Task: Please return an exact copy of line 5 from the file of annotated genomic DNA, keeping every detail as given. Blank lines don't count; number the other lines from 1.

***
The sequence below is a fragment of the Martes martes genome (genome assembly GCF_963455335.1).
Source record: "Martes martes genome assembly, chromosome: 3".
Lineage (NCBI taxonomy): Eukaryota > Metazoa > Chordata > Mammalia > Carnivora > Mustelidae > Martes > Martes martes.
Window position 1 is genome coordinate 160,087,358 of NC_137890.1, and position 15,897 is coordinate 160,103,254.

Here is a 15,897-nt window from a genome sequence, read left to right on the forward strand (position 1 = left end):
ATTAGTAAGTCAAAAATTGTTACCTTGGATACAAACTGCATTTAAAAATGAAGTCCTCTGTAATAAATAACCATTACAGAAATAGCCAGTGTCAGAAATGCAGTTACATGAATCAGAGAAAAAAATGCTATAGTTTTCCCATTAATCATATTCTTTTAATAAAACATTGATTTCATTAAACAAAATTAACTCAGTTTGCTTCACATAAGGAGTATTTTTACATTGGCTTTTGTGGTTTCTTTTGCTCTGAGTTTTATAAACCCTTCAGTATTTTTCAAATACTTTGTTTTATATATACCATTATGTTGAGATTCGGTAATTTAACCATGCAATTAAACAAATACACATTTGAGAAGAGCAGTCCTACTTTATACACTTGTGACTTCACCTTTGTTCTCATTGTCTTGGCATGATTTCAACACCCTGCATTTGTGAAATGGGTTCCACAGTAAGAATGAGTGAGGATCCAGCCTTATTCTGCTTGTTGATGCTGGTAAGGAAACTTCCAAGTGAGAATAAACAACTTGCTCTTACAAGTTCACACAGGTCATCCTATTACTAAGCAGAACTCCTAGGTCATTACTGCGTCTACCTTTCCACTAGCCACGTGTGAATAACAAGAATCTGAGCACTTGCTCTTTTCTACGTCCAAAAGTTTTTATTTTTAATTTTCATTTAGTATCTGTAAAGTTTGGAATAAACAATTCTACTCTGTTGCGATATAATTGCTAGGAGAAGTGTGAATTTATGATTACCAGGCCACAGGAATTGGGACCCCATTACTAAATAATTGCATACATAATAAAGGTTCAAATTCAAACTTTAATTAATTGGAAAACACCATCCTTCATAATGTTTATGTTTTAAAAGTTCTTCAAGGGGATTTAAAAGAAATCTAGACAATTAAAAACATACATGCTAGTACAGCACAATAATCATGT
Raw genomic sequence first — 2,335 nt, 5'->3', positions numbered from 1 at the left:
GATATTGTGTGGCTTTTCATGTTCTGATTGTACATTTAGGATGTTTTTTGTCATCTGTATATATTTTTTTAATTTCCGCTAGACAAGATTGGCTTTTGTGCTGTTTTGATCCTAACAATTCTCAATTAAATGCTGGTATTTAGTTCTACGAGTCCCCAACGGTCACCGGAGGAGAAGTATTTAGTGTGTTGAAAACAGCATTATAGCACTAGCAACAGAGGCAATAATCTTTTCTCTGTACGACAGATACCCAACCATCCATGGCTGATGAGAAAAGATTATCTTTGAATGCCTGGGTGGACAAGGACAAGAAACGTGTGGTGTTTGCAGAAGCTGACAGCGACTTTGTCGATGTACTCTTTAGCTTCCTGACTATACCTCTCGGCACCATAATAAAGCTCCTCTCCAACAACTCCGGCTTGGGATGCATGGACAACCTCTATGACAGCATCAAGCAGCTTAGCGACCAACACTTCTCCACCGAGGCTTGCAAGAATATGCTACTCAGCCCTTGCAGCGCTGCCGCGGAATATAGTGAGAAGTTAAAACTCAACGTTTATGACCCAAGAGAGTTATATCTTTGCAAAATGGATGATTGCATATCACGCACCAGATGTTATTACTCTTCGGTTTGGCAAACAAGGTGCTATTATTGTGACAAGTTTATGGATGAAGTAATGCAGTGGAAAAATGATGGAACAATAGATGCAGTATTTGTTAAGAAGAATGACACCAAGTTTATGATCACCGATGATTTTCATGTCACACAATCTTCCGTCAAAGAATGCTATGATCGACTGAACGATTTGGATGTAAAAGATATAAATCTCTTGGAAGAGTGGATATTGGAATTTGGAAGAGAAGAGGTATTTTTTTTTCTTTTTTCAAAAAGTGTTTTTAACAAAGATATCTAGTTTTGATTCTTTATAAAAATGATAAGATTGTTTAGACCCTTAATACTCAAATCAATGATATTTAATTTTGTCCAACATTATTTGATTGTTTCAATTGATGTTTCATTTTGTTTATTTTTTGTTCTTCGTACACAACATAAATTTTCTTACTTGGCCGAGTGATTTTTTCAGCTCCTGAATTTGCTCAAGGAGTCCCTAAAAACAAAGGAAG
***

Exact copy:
Here is a 15,897-nt window from a genome sequence, read left to right on the forward strand (position 1 = left end):